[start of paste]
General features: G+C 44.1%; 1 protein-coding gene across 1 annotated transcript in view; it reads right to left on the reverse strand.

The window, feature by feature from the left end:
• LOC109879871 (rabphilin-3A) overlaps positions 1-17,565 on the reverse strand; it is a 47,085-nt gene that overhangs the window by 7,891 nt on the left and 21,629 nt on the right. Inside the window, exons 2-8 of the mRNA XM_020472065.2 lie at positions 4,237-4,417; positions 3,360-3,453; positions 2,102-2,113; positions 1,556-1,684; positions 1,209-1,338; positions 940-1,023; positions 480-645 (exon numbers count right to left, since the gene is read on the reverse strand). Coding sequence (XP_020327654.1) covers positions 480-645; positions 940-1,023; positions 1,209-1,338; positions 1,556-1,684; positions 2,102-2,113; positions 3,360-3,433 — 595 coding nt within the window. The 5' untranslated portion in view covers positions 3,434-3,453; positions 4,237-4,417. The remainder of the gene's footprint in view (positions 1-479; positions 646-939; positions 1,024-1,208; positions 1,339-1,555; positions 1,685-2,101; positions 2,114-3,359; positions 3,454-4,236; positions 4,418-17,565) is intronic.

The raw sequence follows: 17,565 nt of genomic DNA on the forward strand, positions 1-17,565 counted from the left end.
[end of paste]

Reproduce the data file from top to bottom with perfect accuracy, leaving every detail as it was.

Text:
General features: G+C 44.1%; 1 protein-coding gene across 1 annotated transcript in view; it reads right to left on the reverse strand.

The window, feature by feature from the left end:
• LOC109879871 (rabphilin-3A) overlaps positions 1-17,565 on the reverse strand; it is a 47,085-nt gene that overhangs the window by 7,891 nt on the left and 21,629 nt on the right. Inside the window, exons 2-8 of the mRNA XM_020472065.2 lie at positions 4,237-4,417; positions 3,360-3,453; positions 2,102-2,113; positions 1,556-1,684; positions 1,209-1,338; positions 940-1,023; positions 480-645 (exon numbers count right to left, since the gene is read on the reverse strand). Coding sequence (XP_020327654.1) covers positions 480-645; positions 940-1,023; positions 1,209-1,338; positions 1,556-1,684; positions 2,102-2,113; positions 3,360-3,433 — 595 coding nt within the window. The 5' untranslated portion in view covers positions 3,434-3,453; positions 4,237-4,417. The remainder of the gene's footprint in view (positions 1-479; positions 646-939; positions 1,024-1,208; positions 1,339-1,555; positions 1,685-2,101; positions 2,114-3,359; positions 3,454-4,236; positions 4,418-17,565) is intronic.

The raw sequence follows: 17,565 nt of genomic DNA on the forward strand, positions 1-17,565 counted from the left end.